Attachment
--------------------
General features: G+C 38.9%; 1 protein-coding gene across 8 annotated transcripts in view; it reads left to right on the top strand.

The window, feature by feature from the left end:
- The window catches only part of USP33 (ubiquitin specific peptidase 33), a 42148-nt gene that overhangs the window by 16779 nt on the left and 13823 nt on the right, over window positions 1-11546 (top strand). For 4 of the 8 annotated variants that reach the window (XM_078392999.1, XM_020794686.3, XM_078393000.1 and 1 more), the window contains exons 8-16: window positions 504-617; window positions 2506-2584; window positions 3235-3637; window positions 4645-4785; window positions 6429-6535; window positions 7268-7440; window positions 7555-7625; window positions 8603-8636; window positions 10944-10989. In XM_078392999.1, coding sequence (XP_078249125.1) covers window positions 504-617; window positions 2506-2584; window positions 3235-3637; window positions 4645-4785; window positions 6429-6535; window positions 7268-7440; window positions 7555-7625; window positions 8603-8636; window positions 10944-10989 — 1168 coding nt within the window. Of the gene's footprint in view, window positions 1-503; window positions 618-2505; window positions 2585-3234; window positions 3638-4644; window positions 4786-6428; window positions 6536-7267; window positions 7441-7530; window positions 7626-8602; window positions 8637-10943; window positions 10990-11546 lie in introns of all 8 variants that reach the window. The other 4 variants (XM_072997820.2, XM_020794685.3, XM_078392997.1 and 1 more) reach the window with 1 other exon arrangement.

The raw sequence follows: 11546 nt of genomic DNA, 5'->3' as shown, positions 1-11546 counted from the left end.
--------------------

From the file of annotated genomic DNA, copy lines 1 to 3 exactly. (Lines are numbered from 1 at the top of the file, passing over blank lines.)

General features: G+C 38.9%; 1 protein-coding gene across 8 annotated transcripts in view; it reads left to right on the top strand.

The window, feature by feature from the left end:
- The window catches only part of USP33 (ubiquitin specific peptidase 33), a 42148-nt gene that overhangs the window by 16779 nt on the left and 13823 nt on the right, over window positions 1-11546 (top strand). For 4 of the 8 annotated variants that reach the window (XM_078392999.1, XM_020794686.3, XM_078393000.1 and 1 more), the window contains exons 8-16: window positions 504-617; window positions 2506-2584; window positions 3235-3637; window positions 4645-4785; window positions 6429-6535; window positions 7268-7440; window positions 7555-7625; window positions 8603-8636; window positions 10944-10989. In XM_078392999.1, coding sequence (XP_078249125.1) covers window positions 504-617; window positions 2506-2584; window positions 3235-3637; window positions 4645-4785; window positions 6429-6535; window positions 7268-7440; window positions 7555-7625; window positions 8603-8636; window positions 10944-10989 — 1168 coding nt within the window. Of the gene's footprint in view, window positions 1-503; window positions 618-2505; window positions 2585-3234; window positions 3638-4644; window positions 4786-6428; window positions 6536-7267; window positions 7441-7530; window positions 7626-8602; window positions 8637-10943; window positions 10990-11546 lie in introns of all 8 variants that reach the window. The other 4 variants (XM_072997820.2, XM_020794685.3, XM_078392997.1 and 1 more) reach the window with 1 other exon arrangement.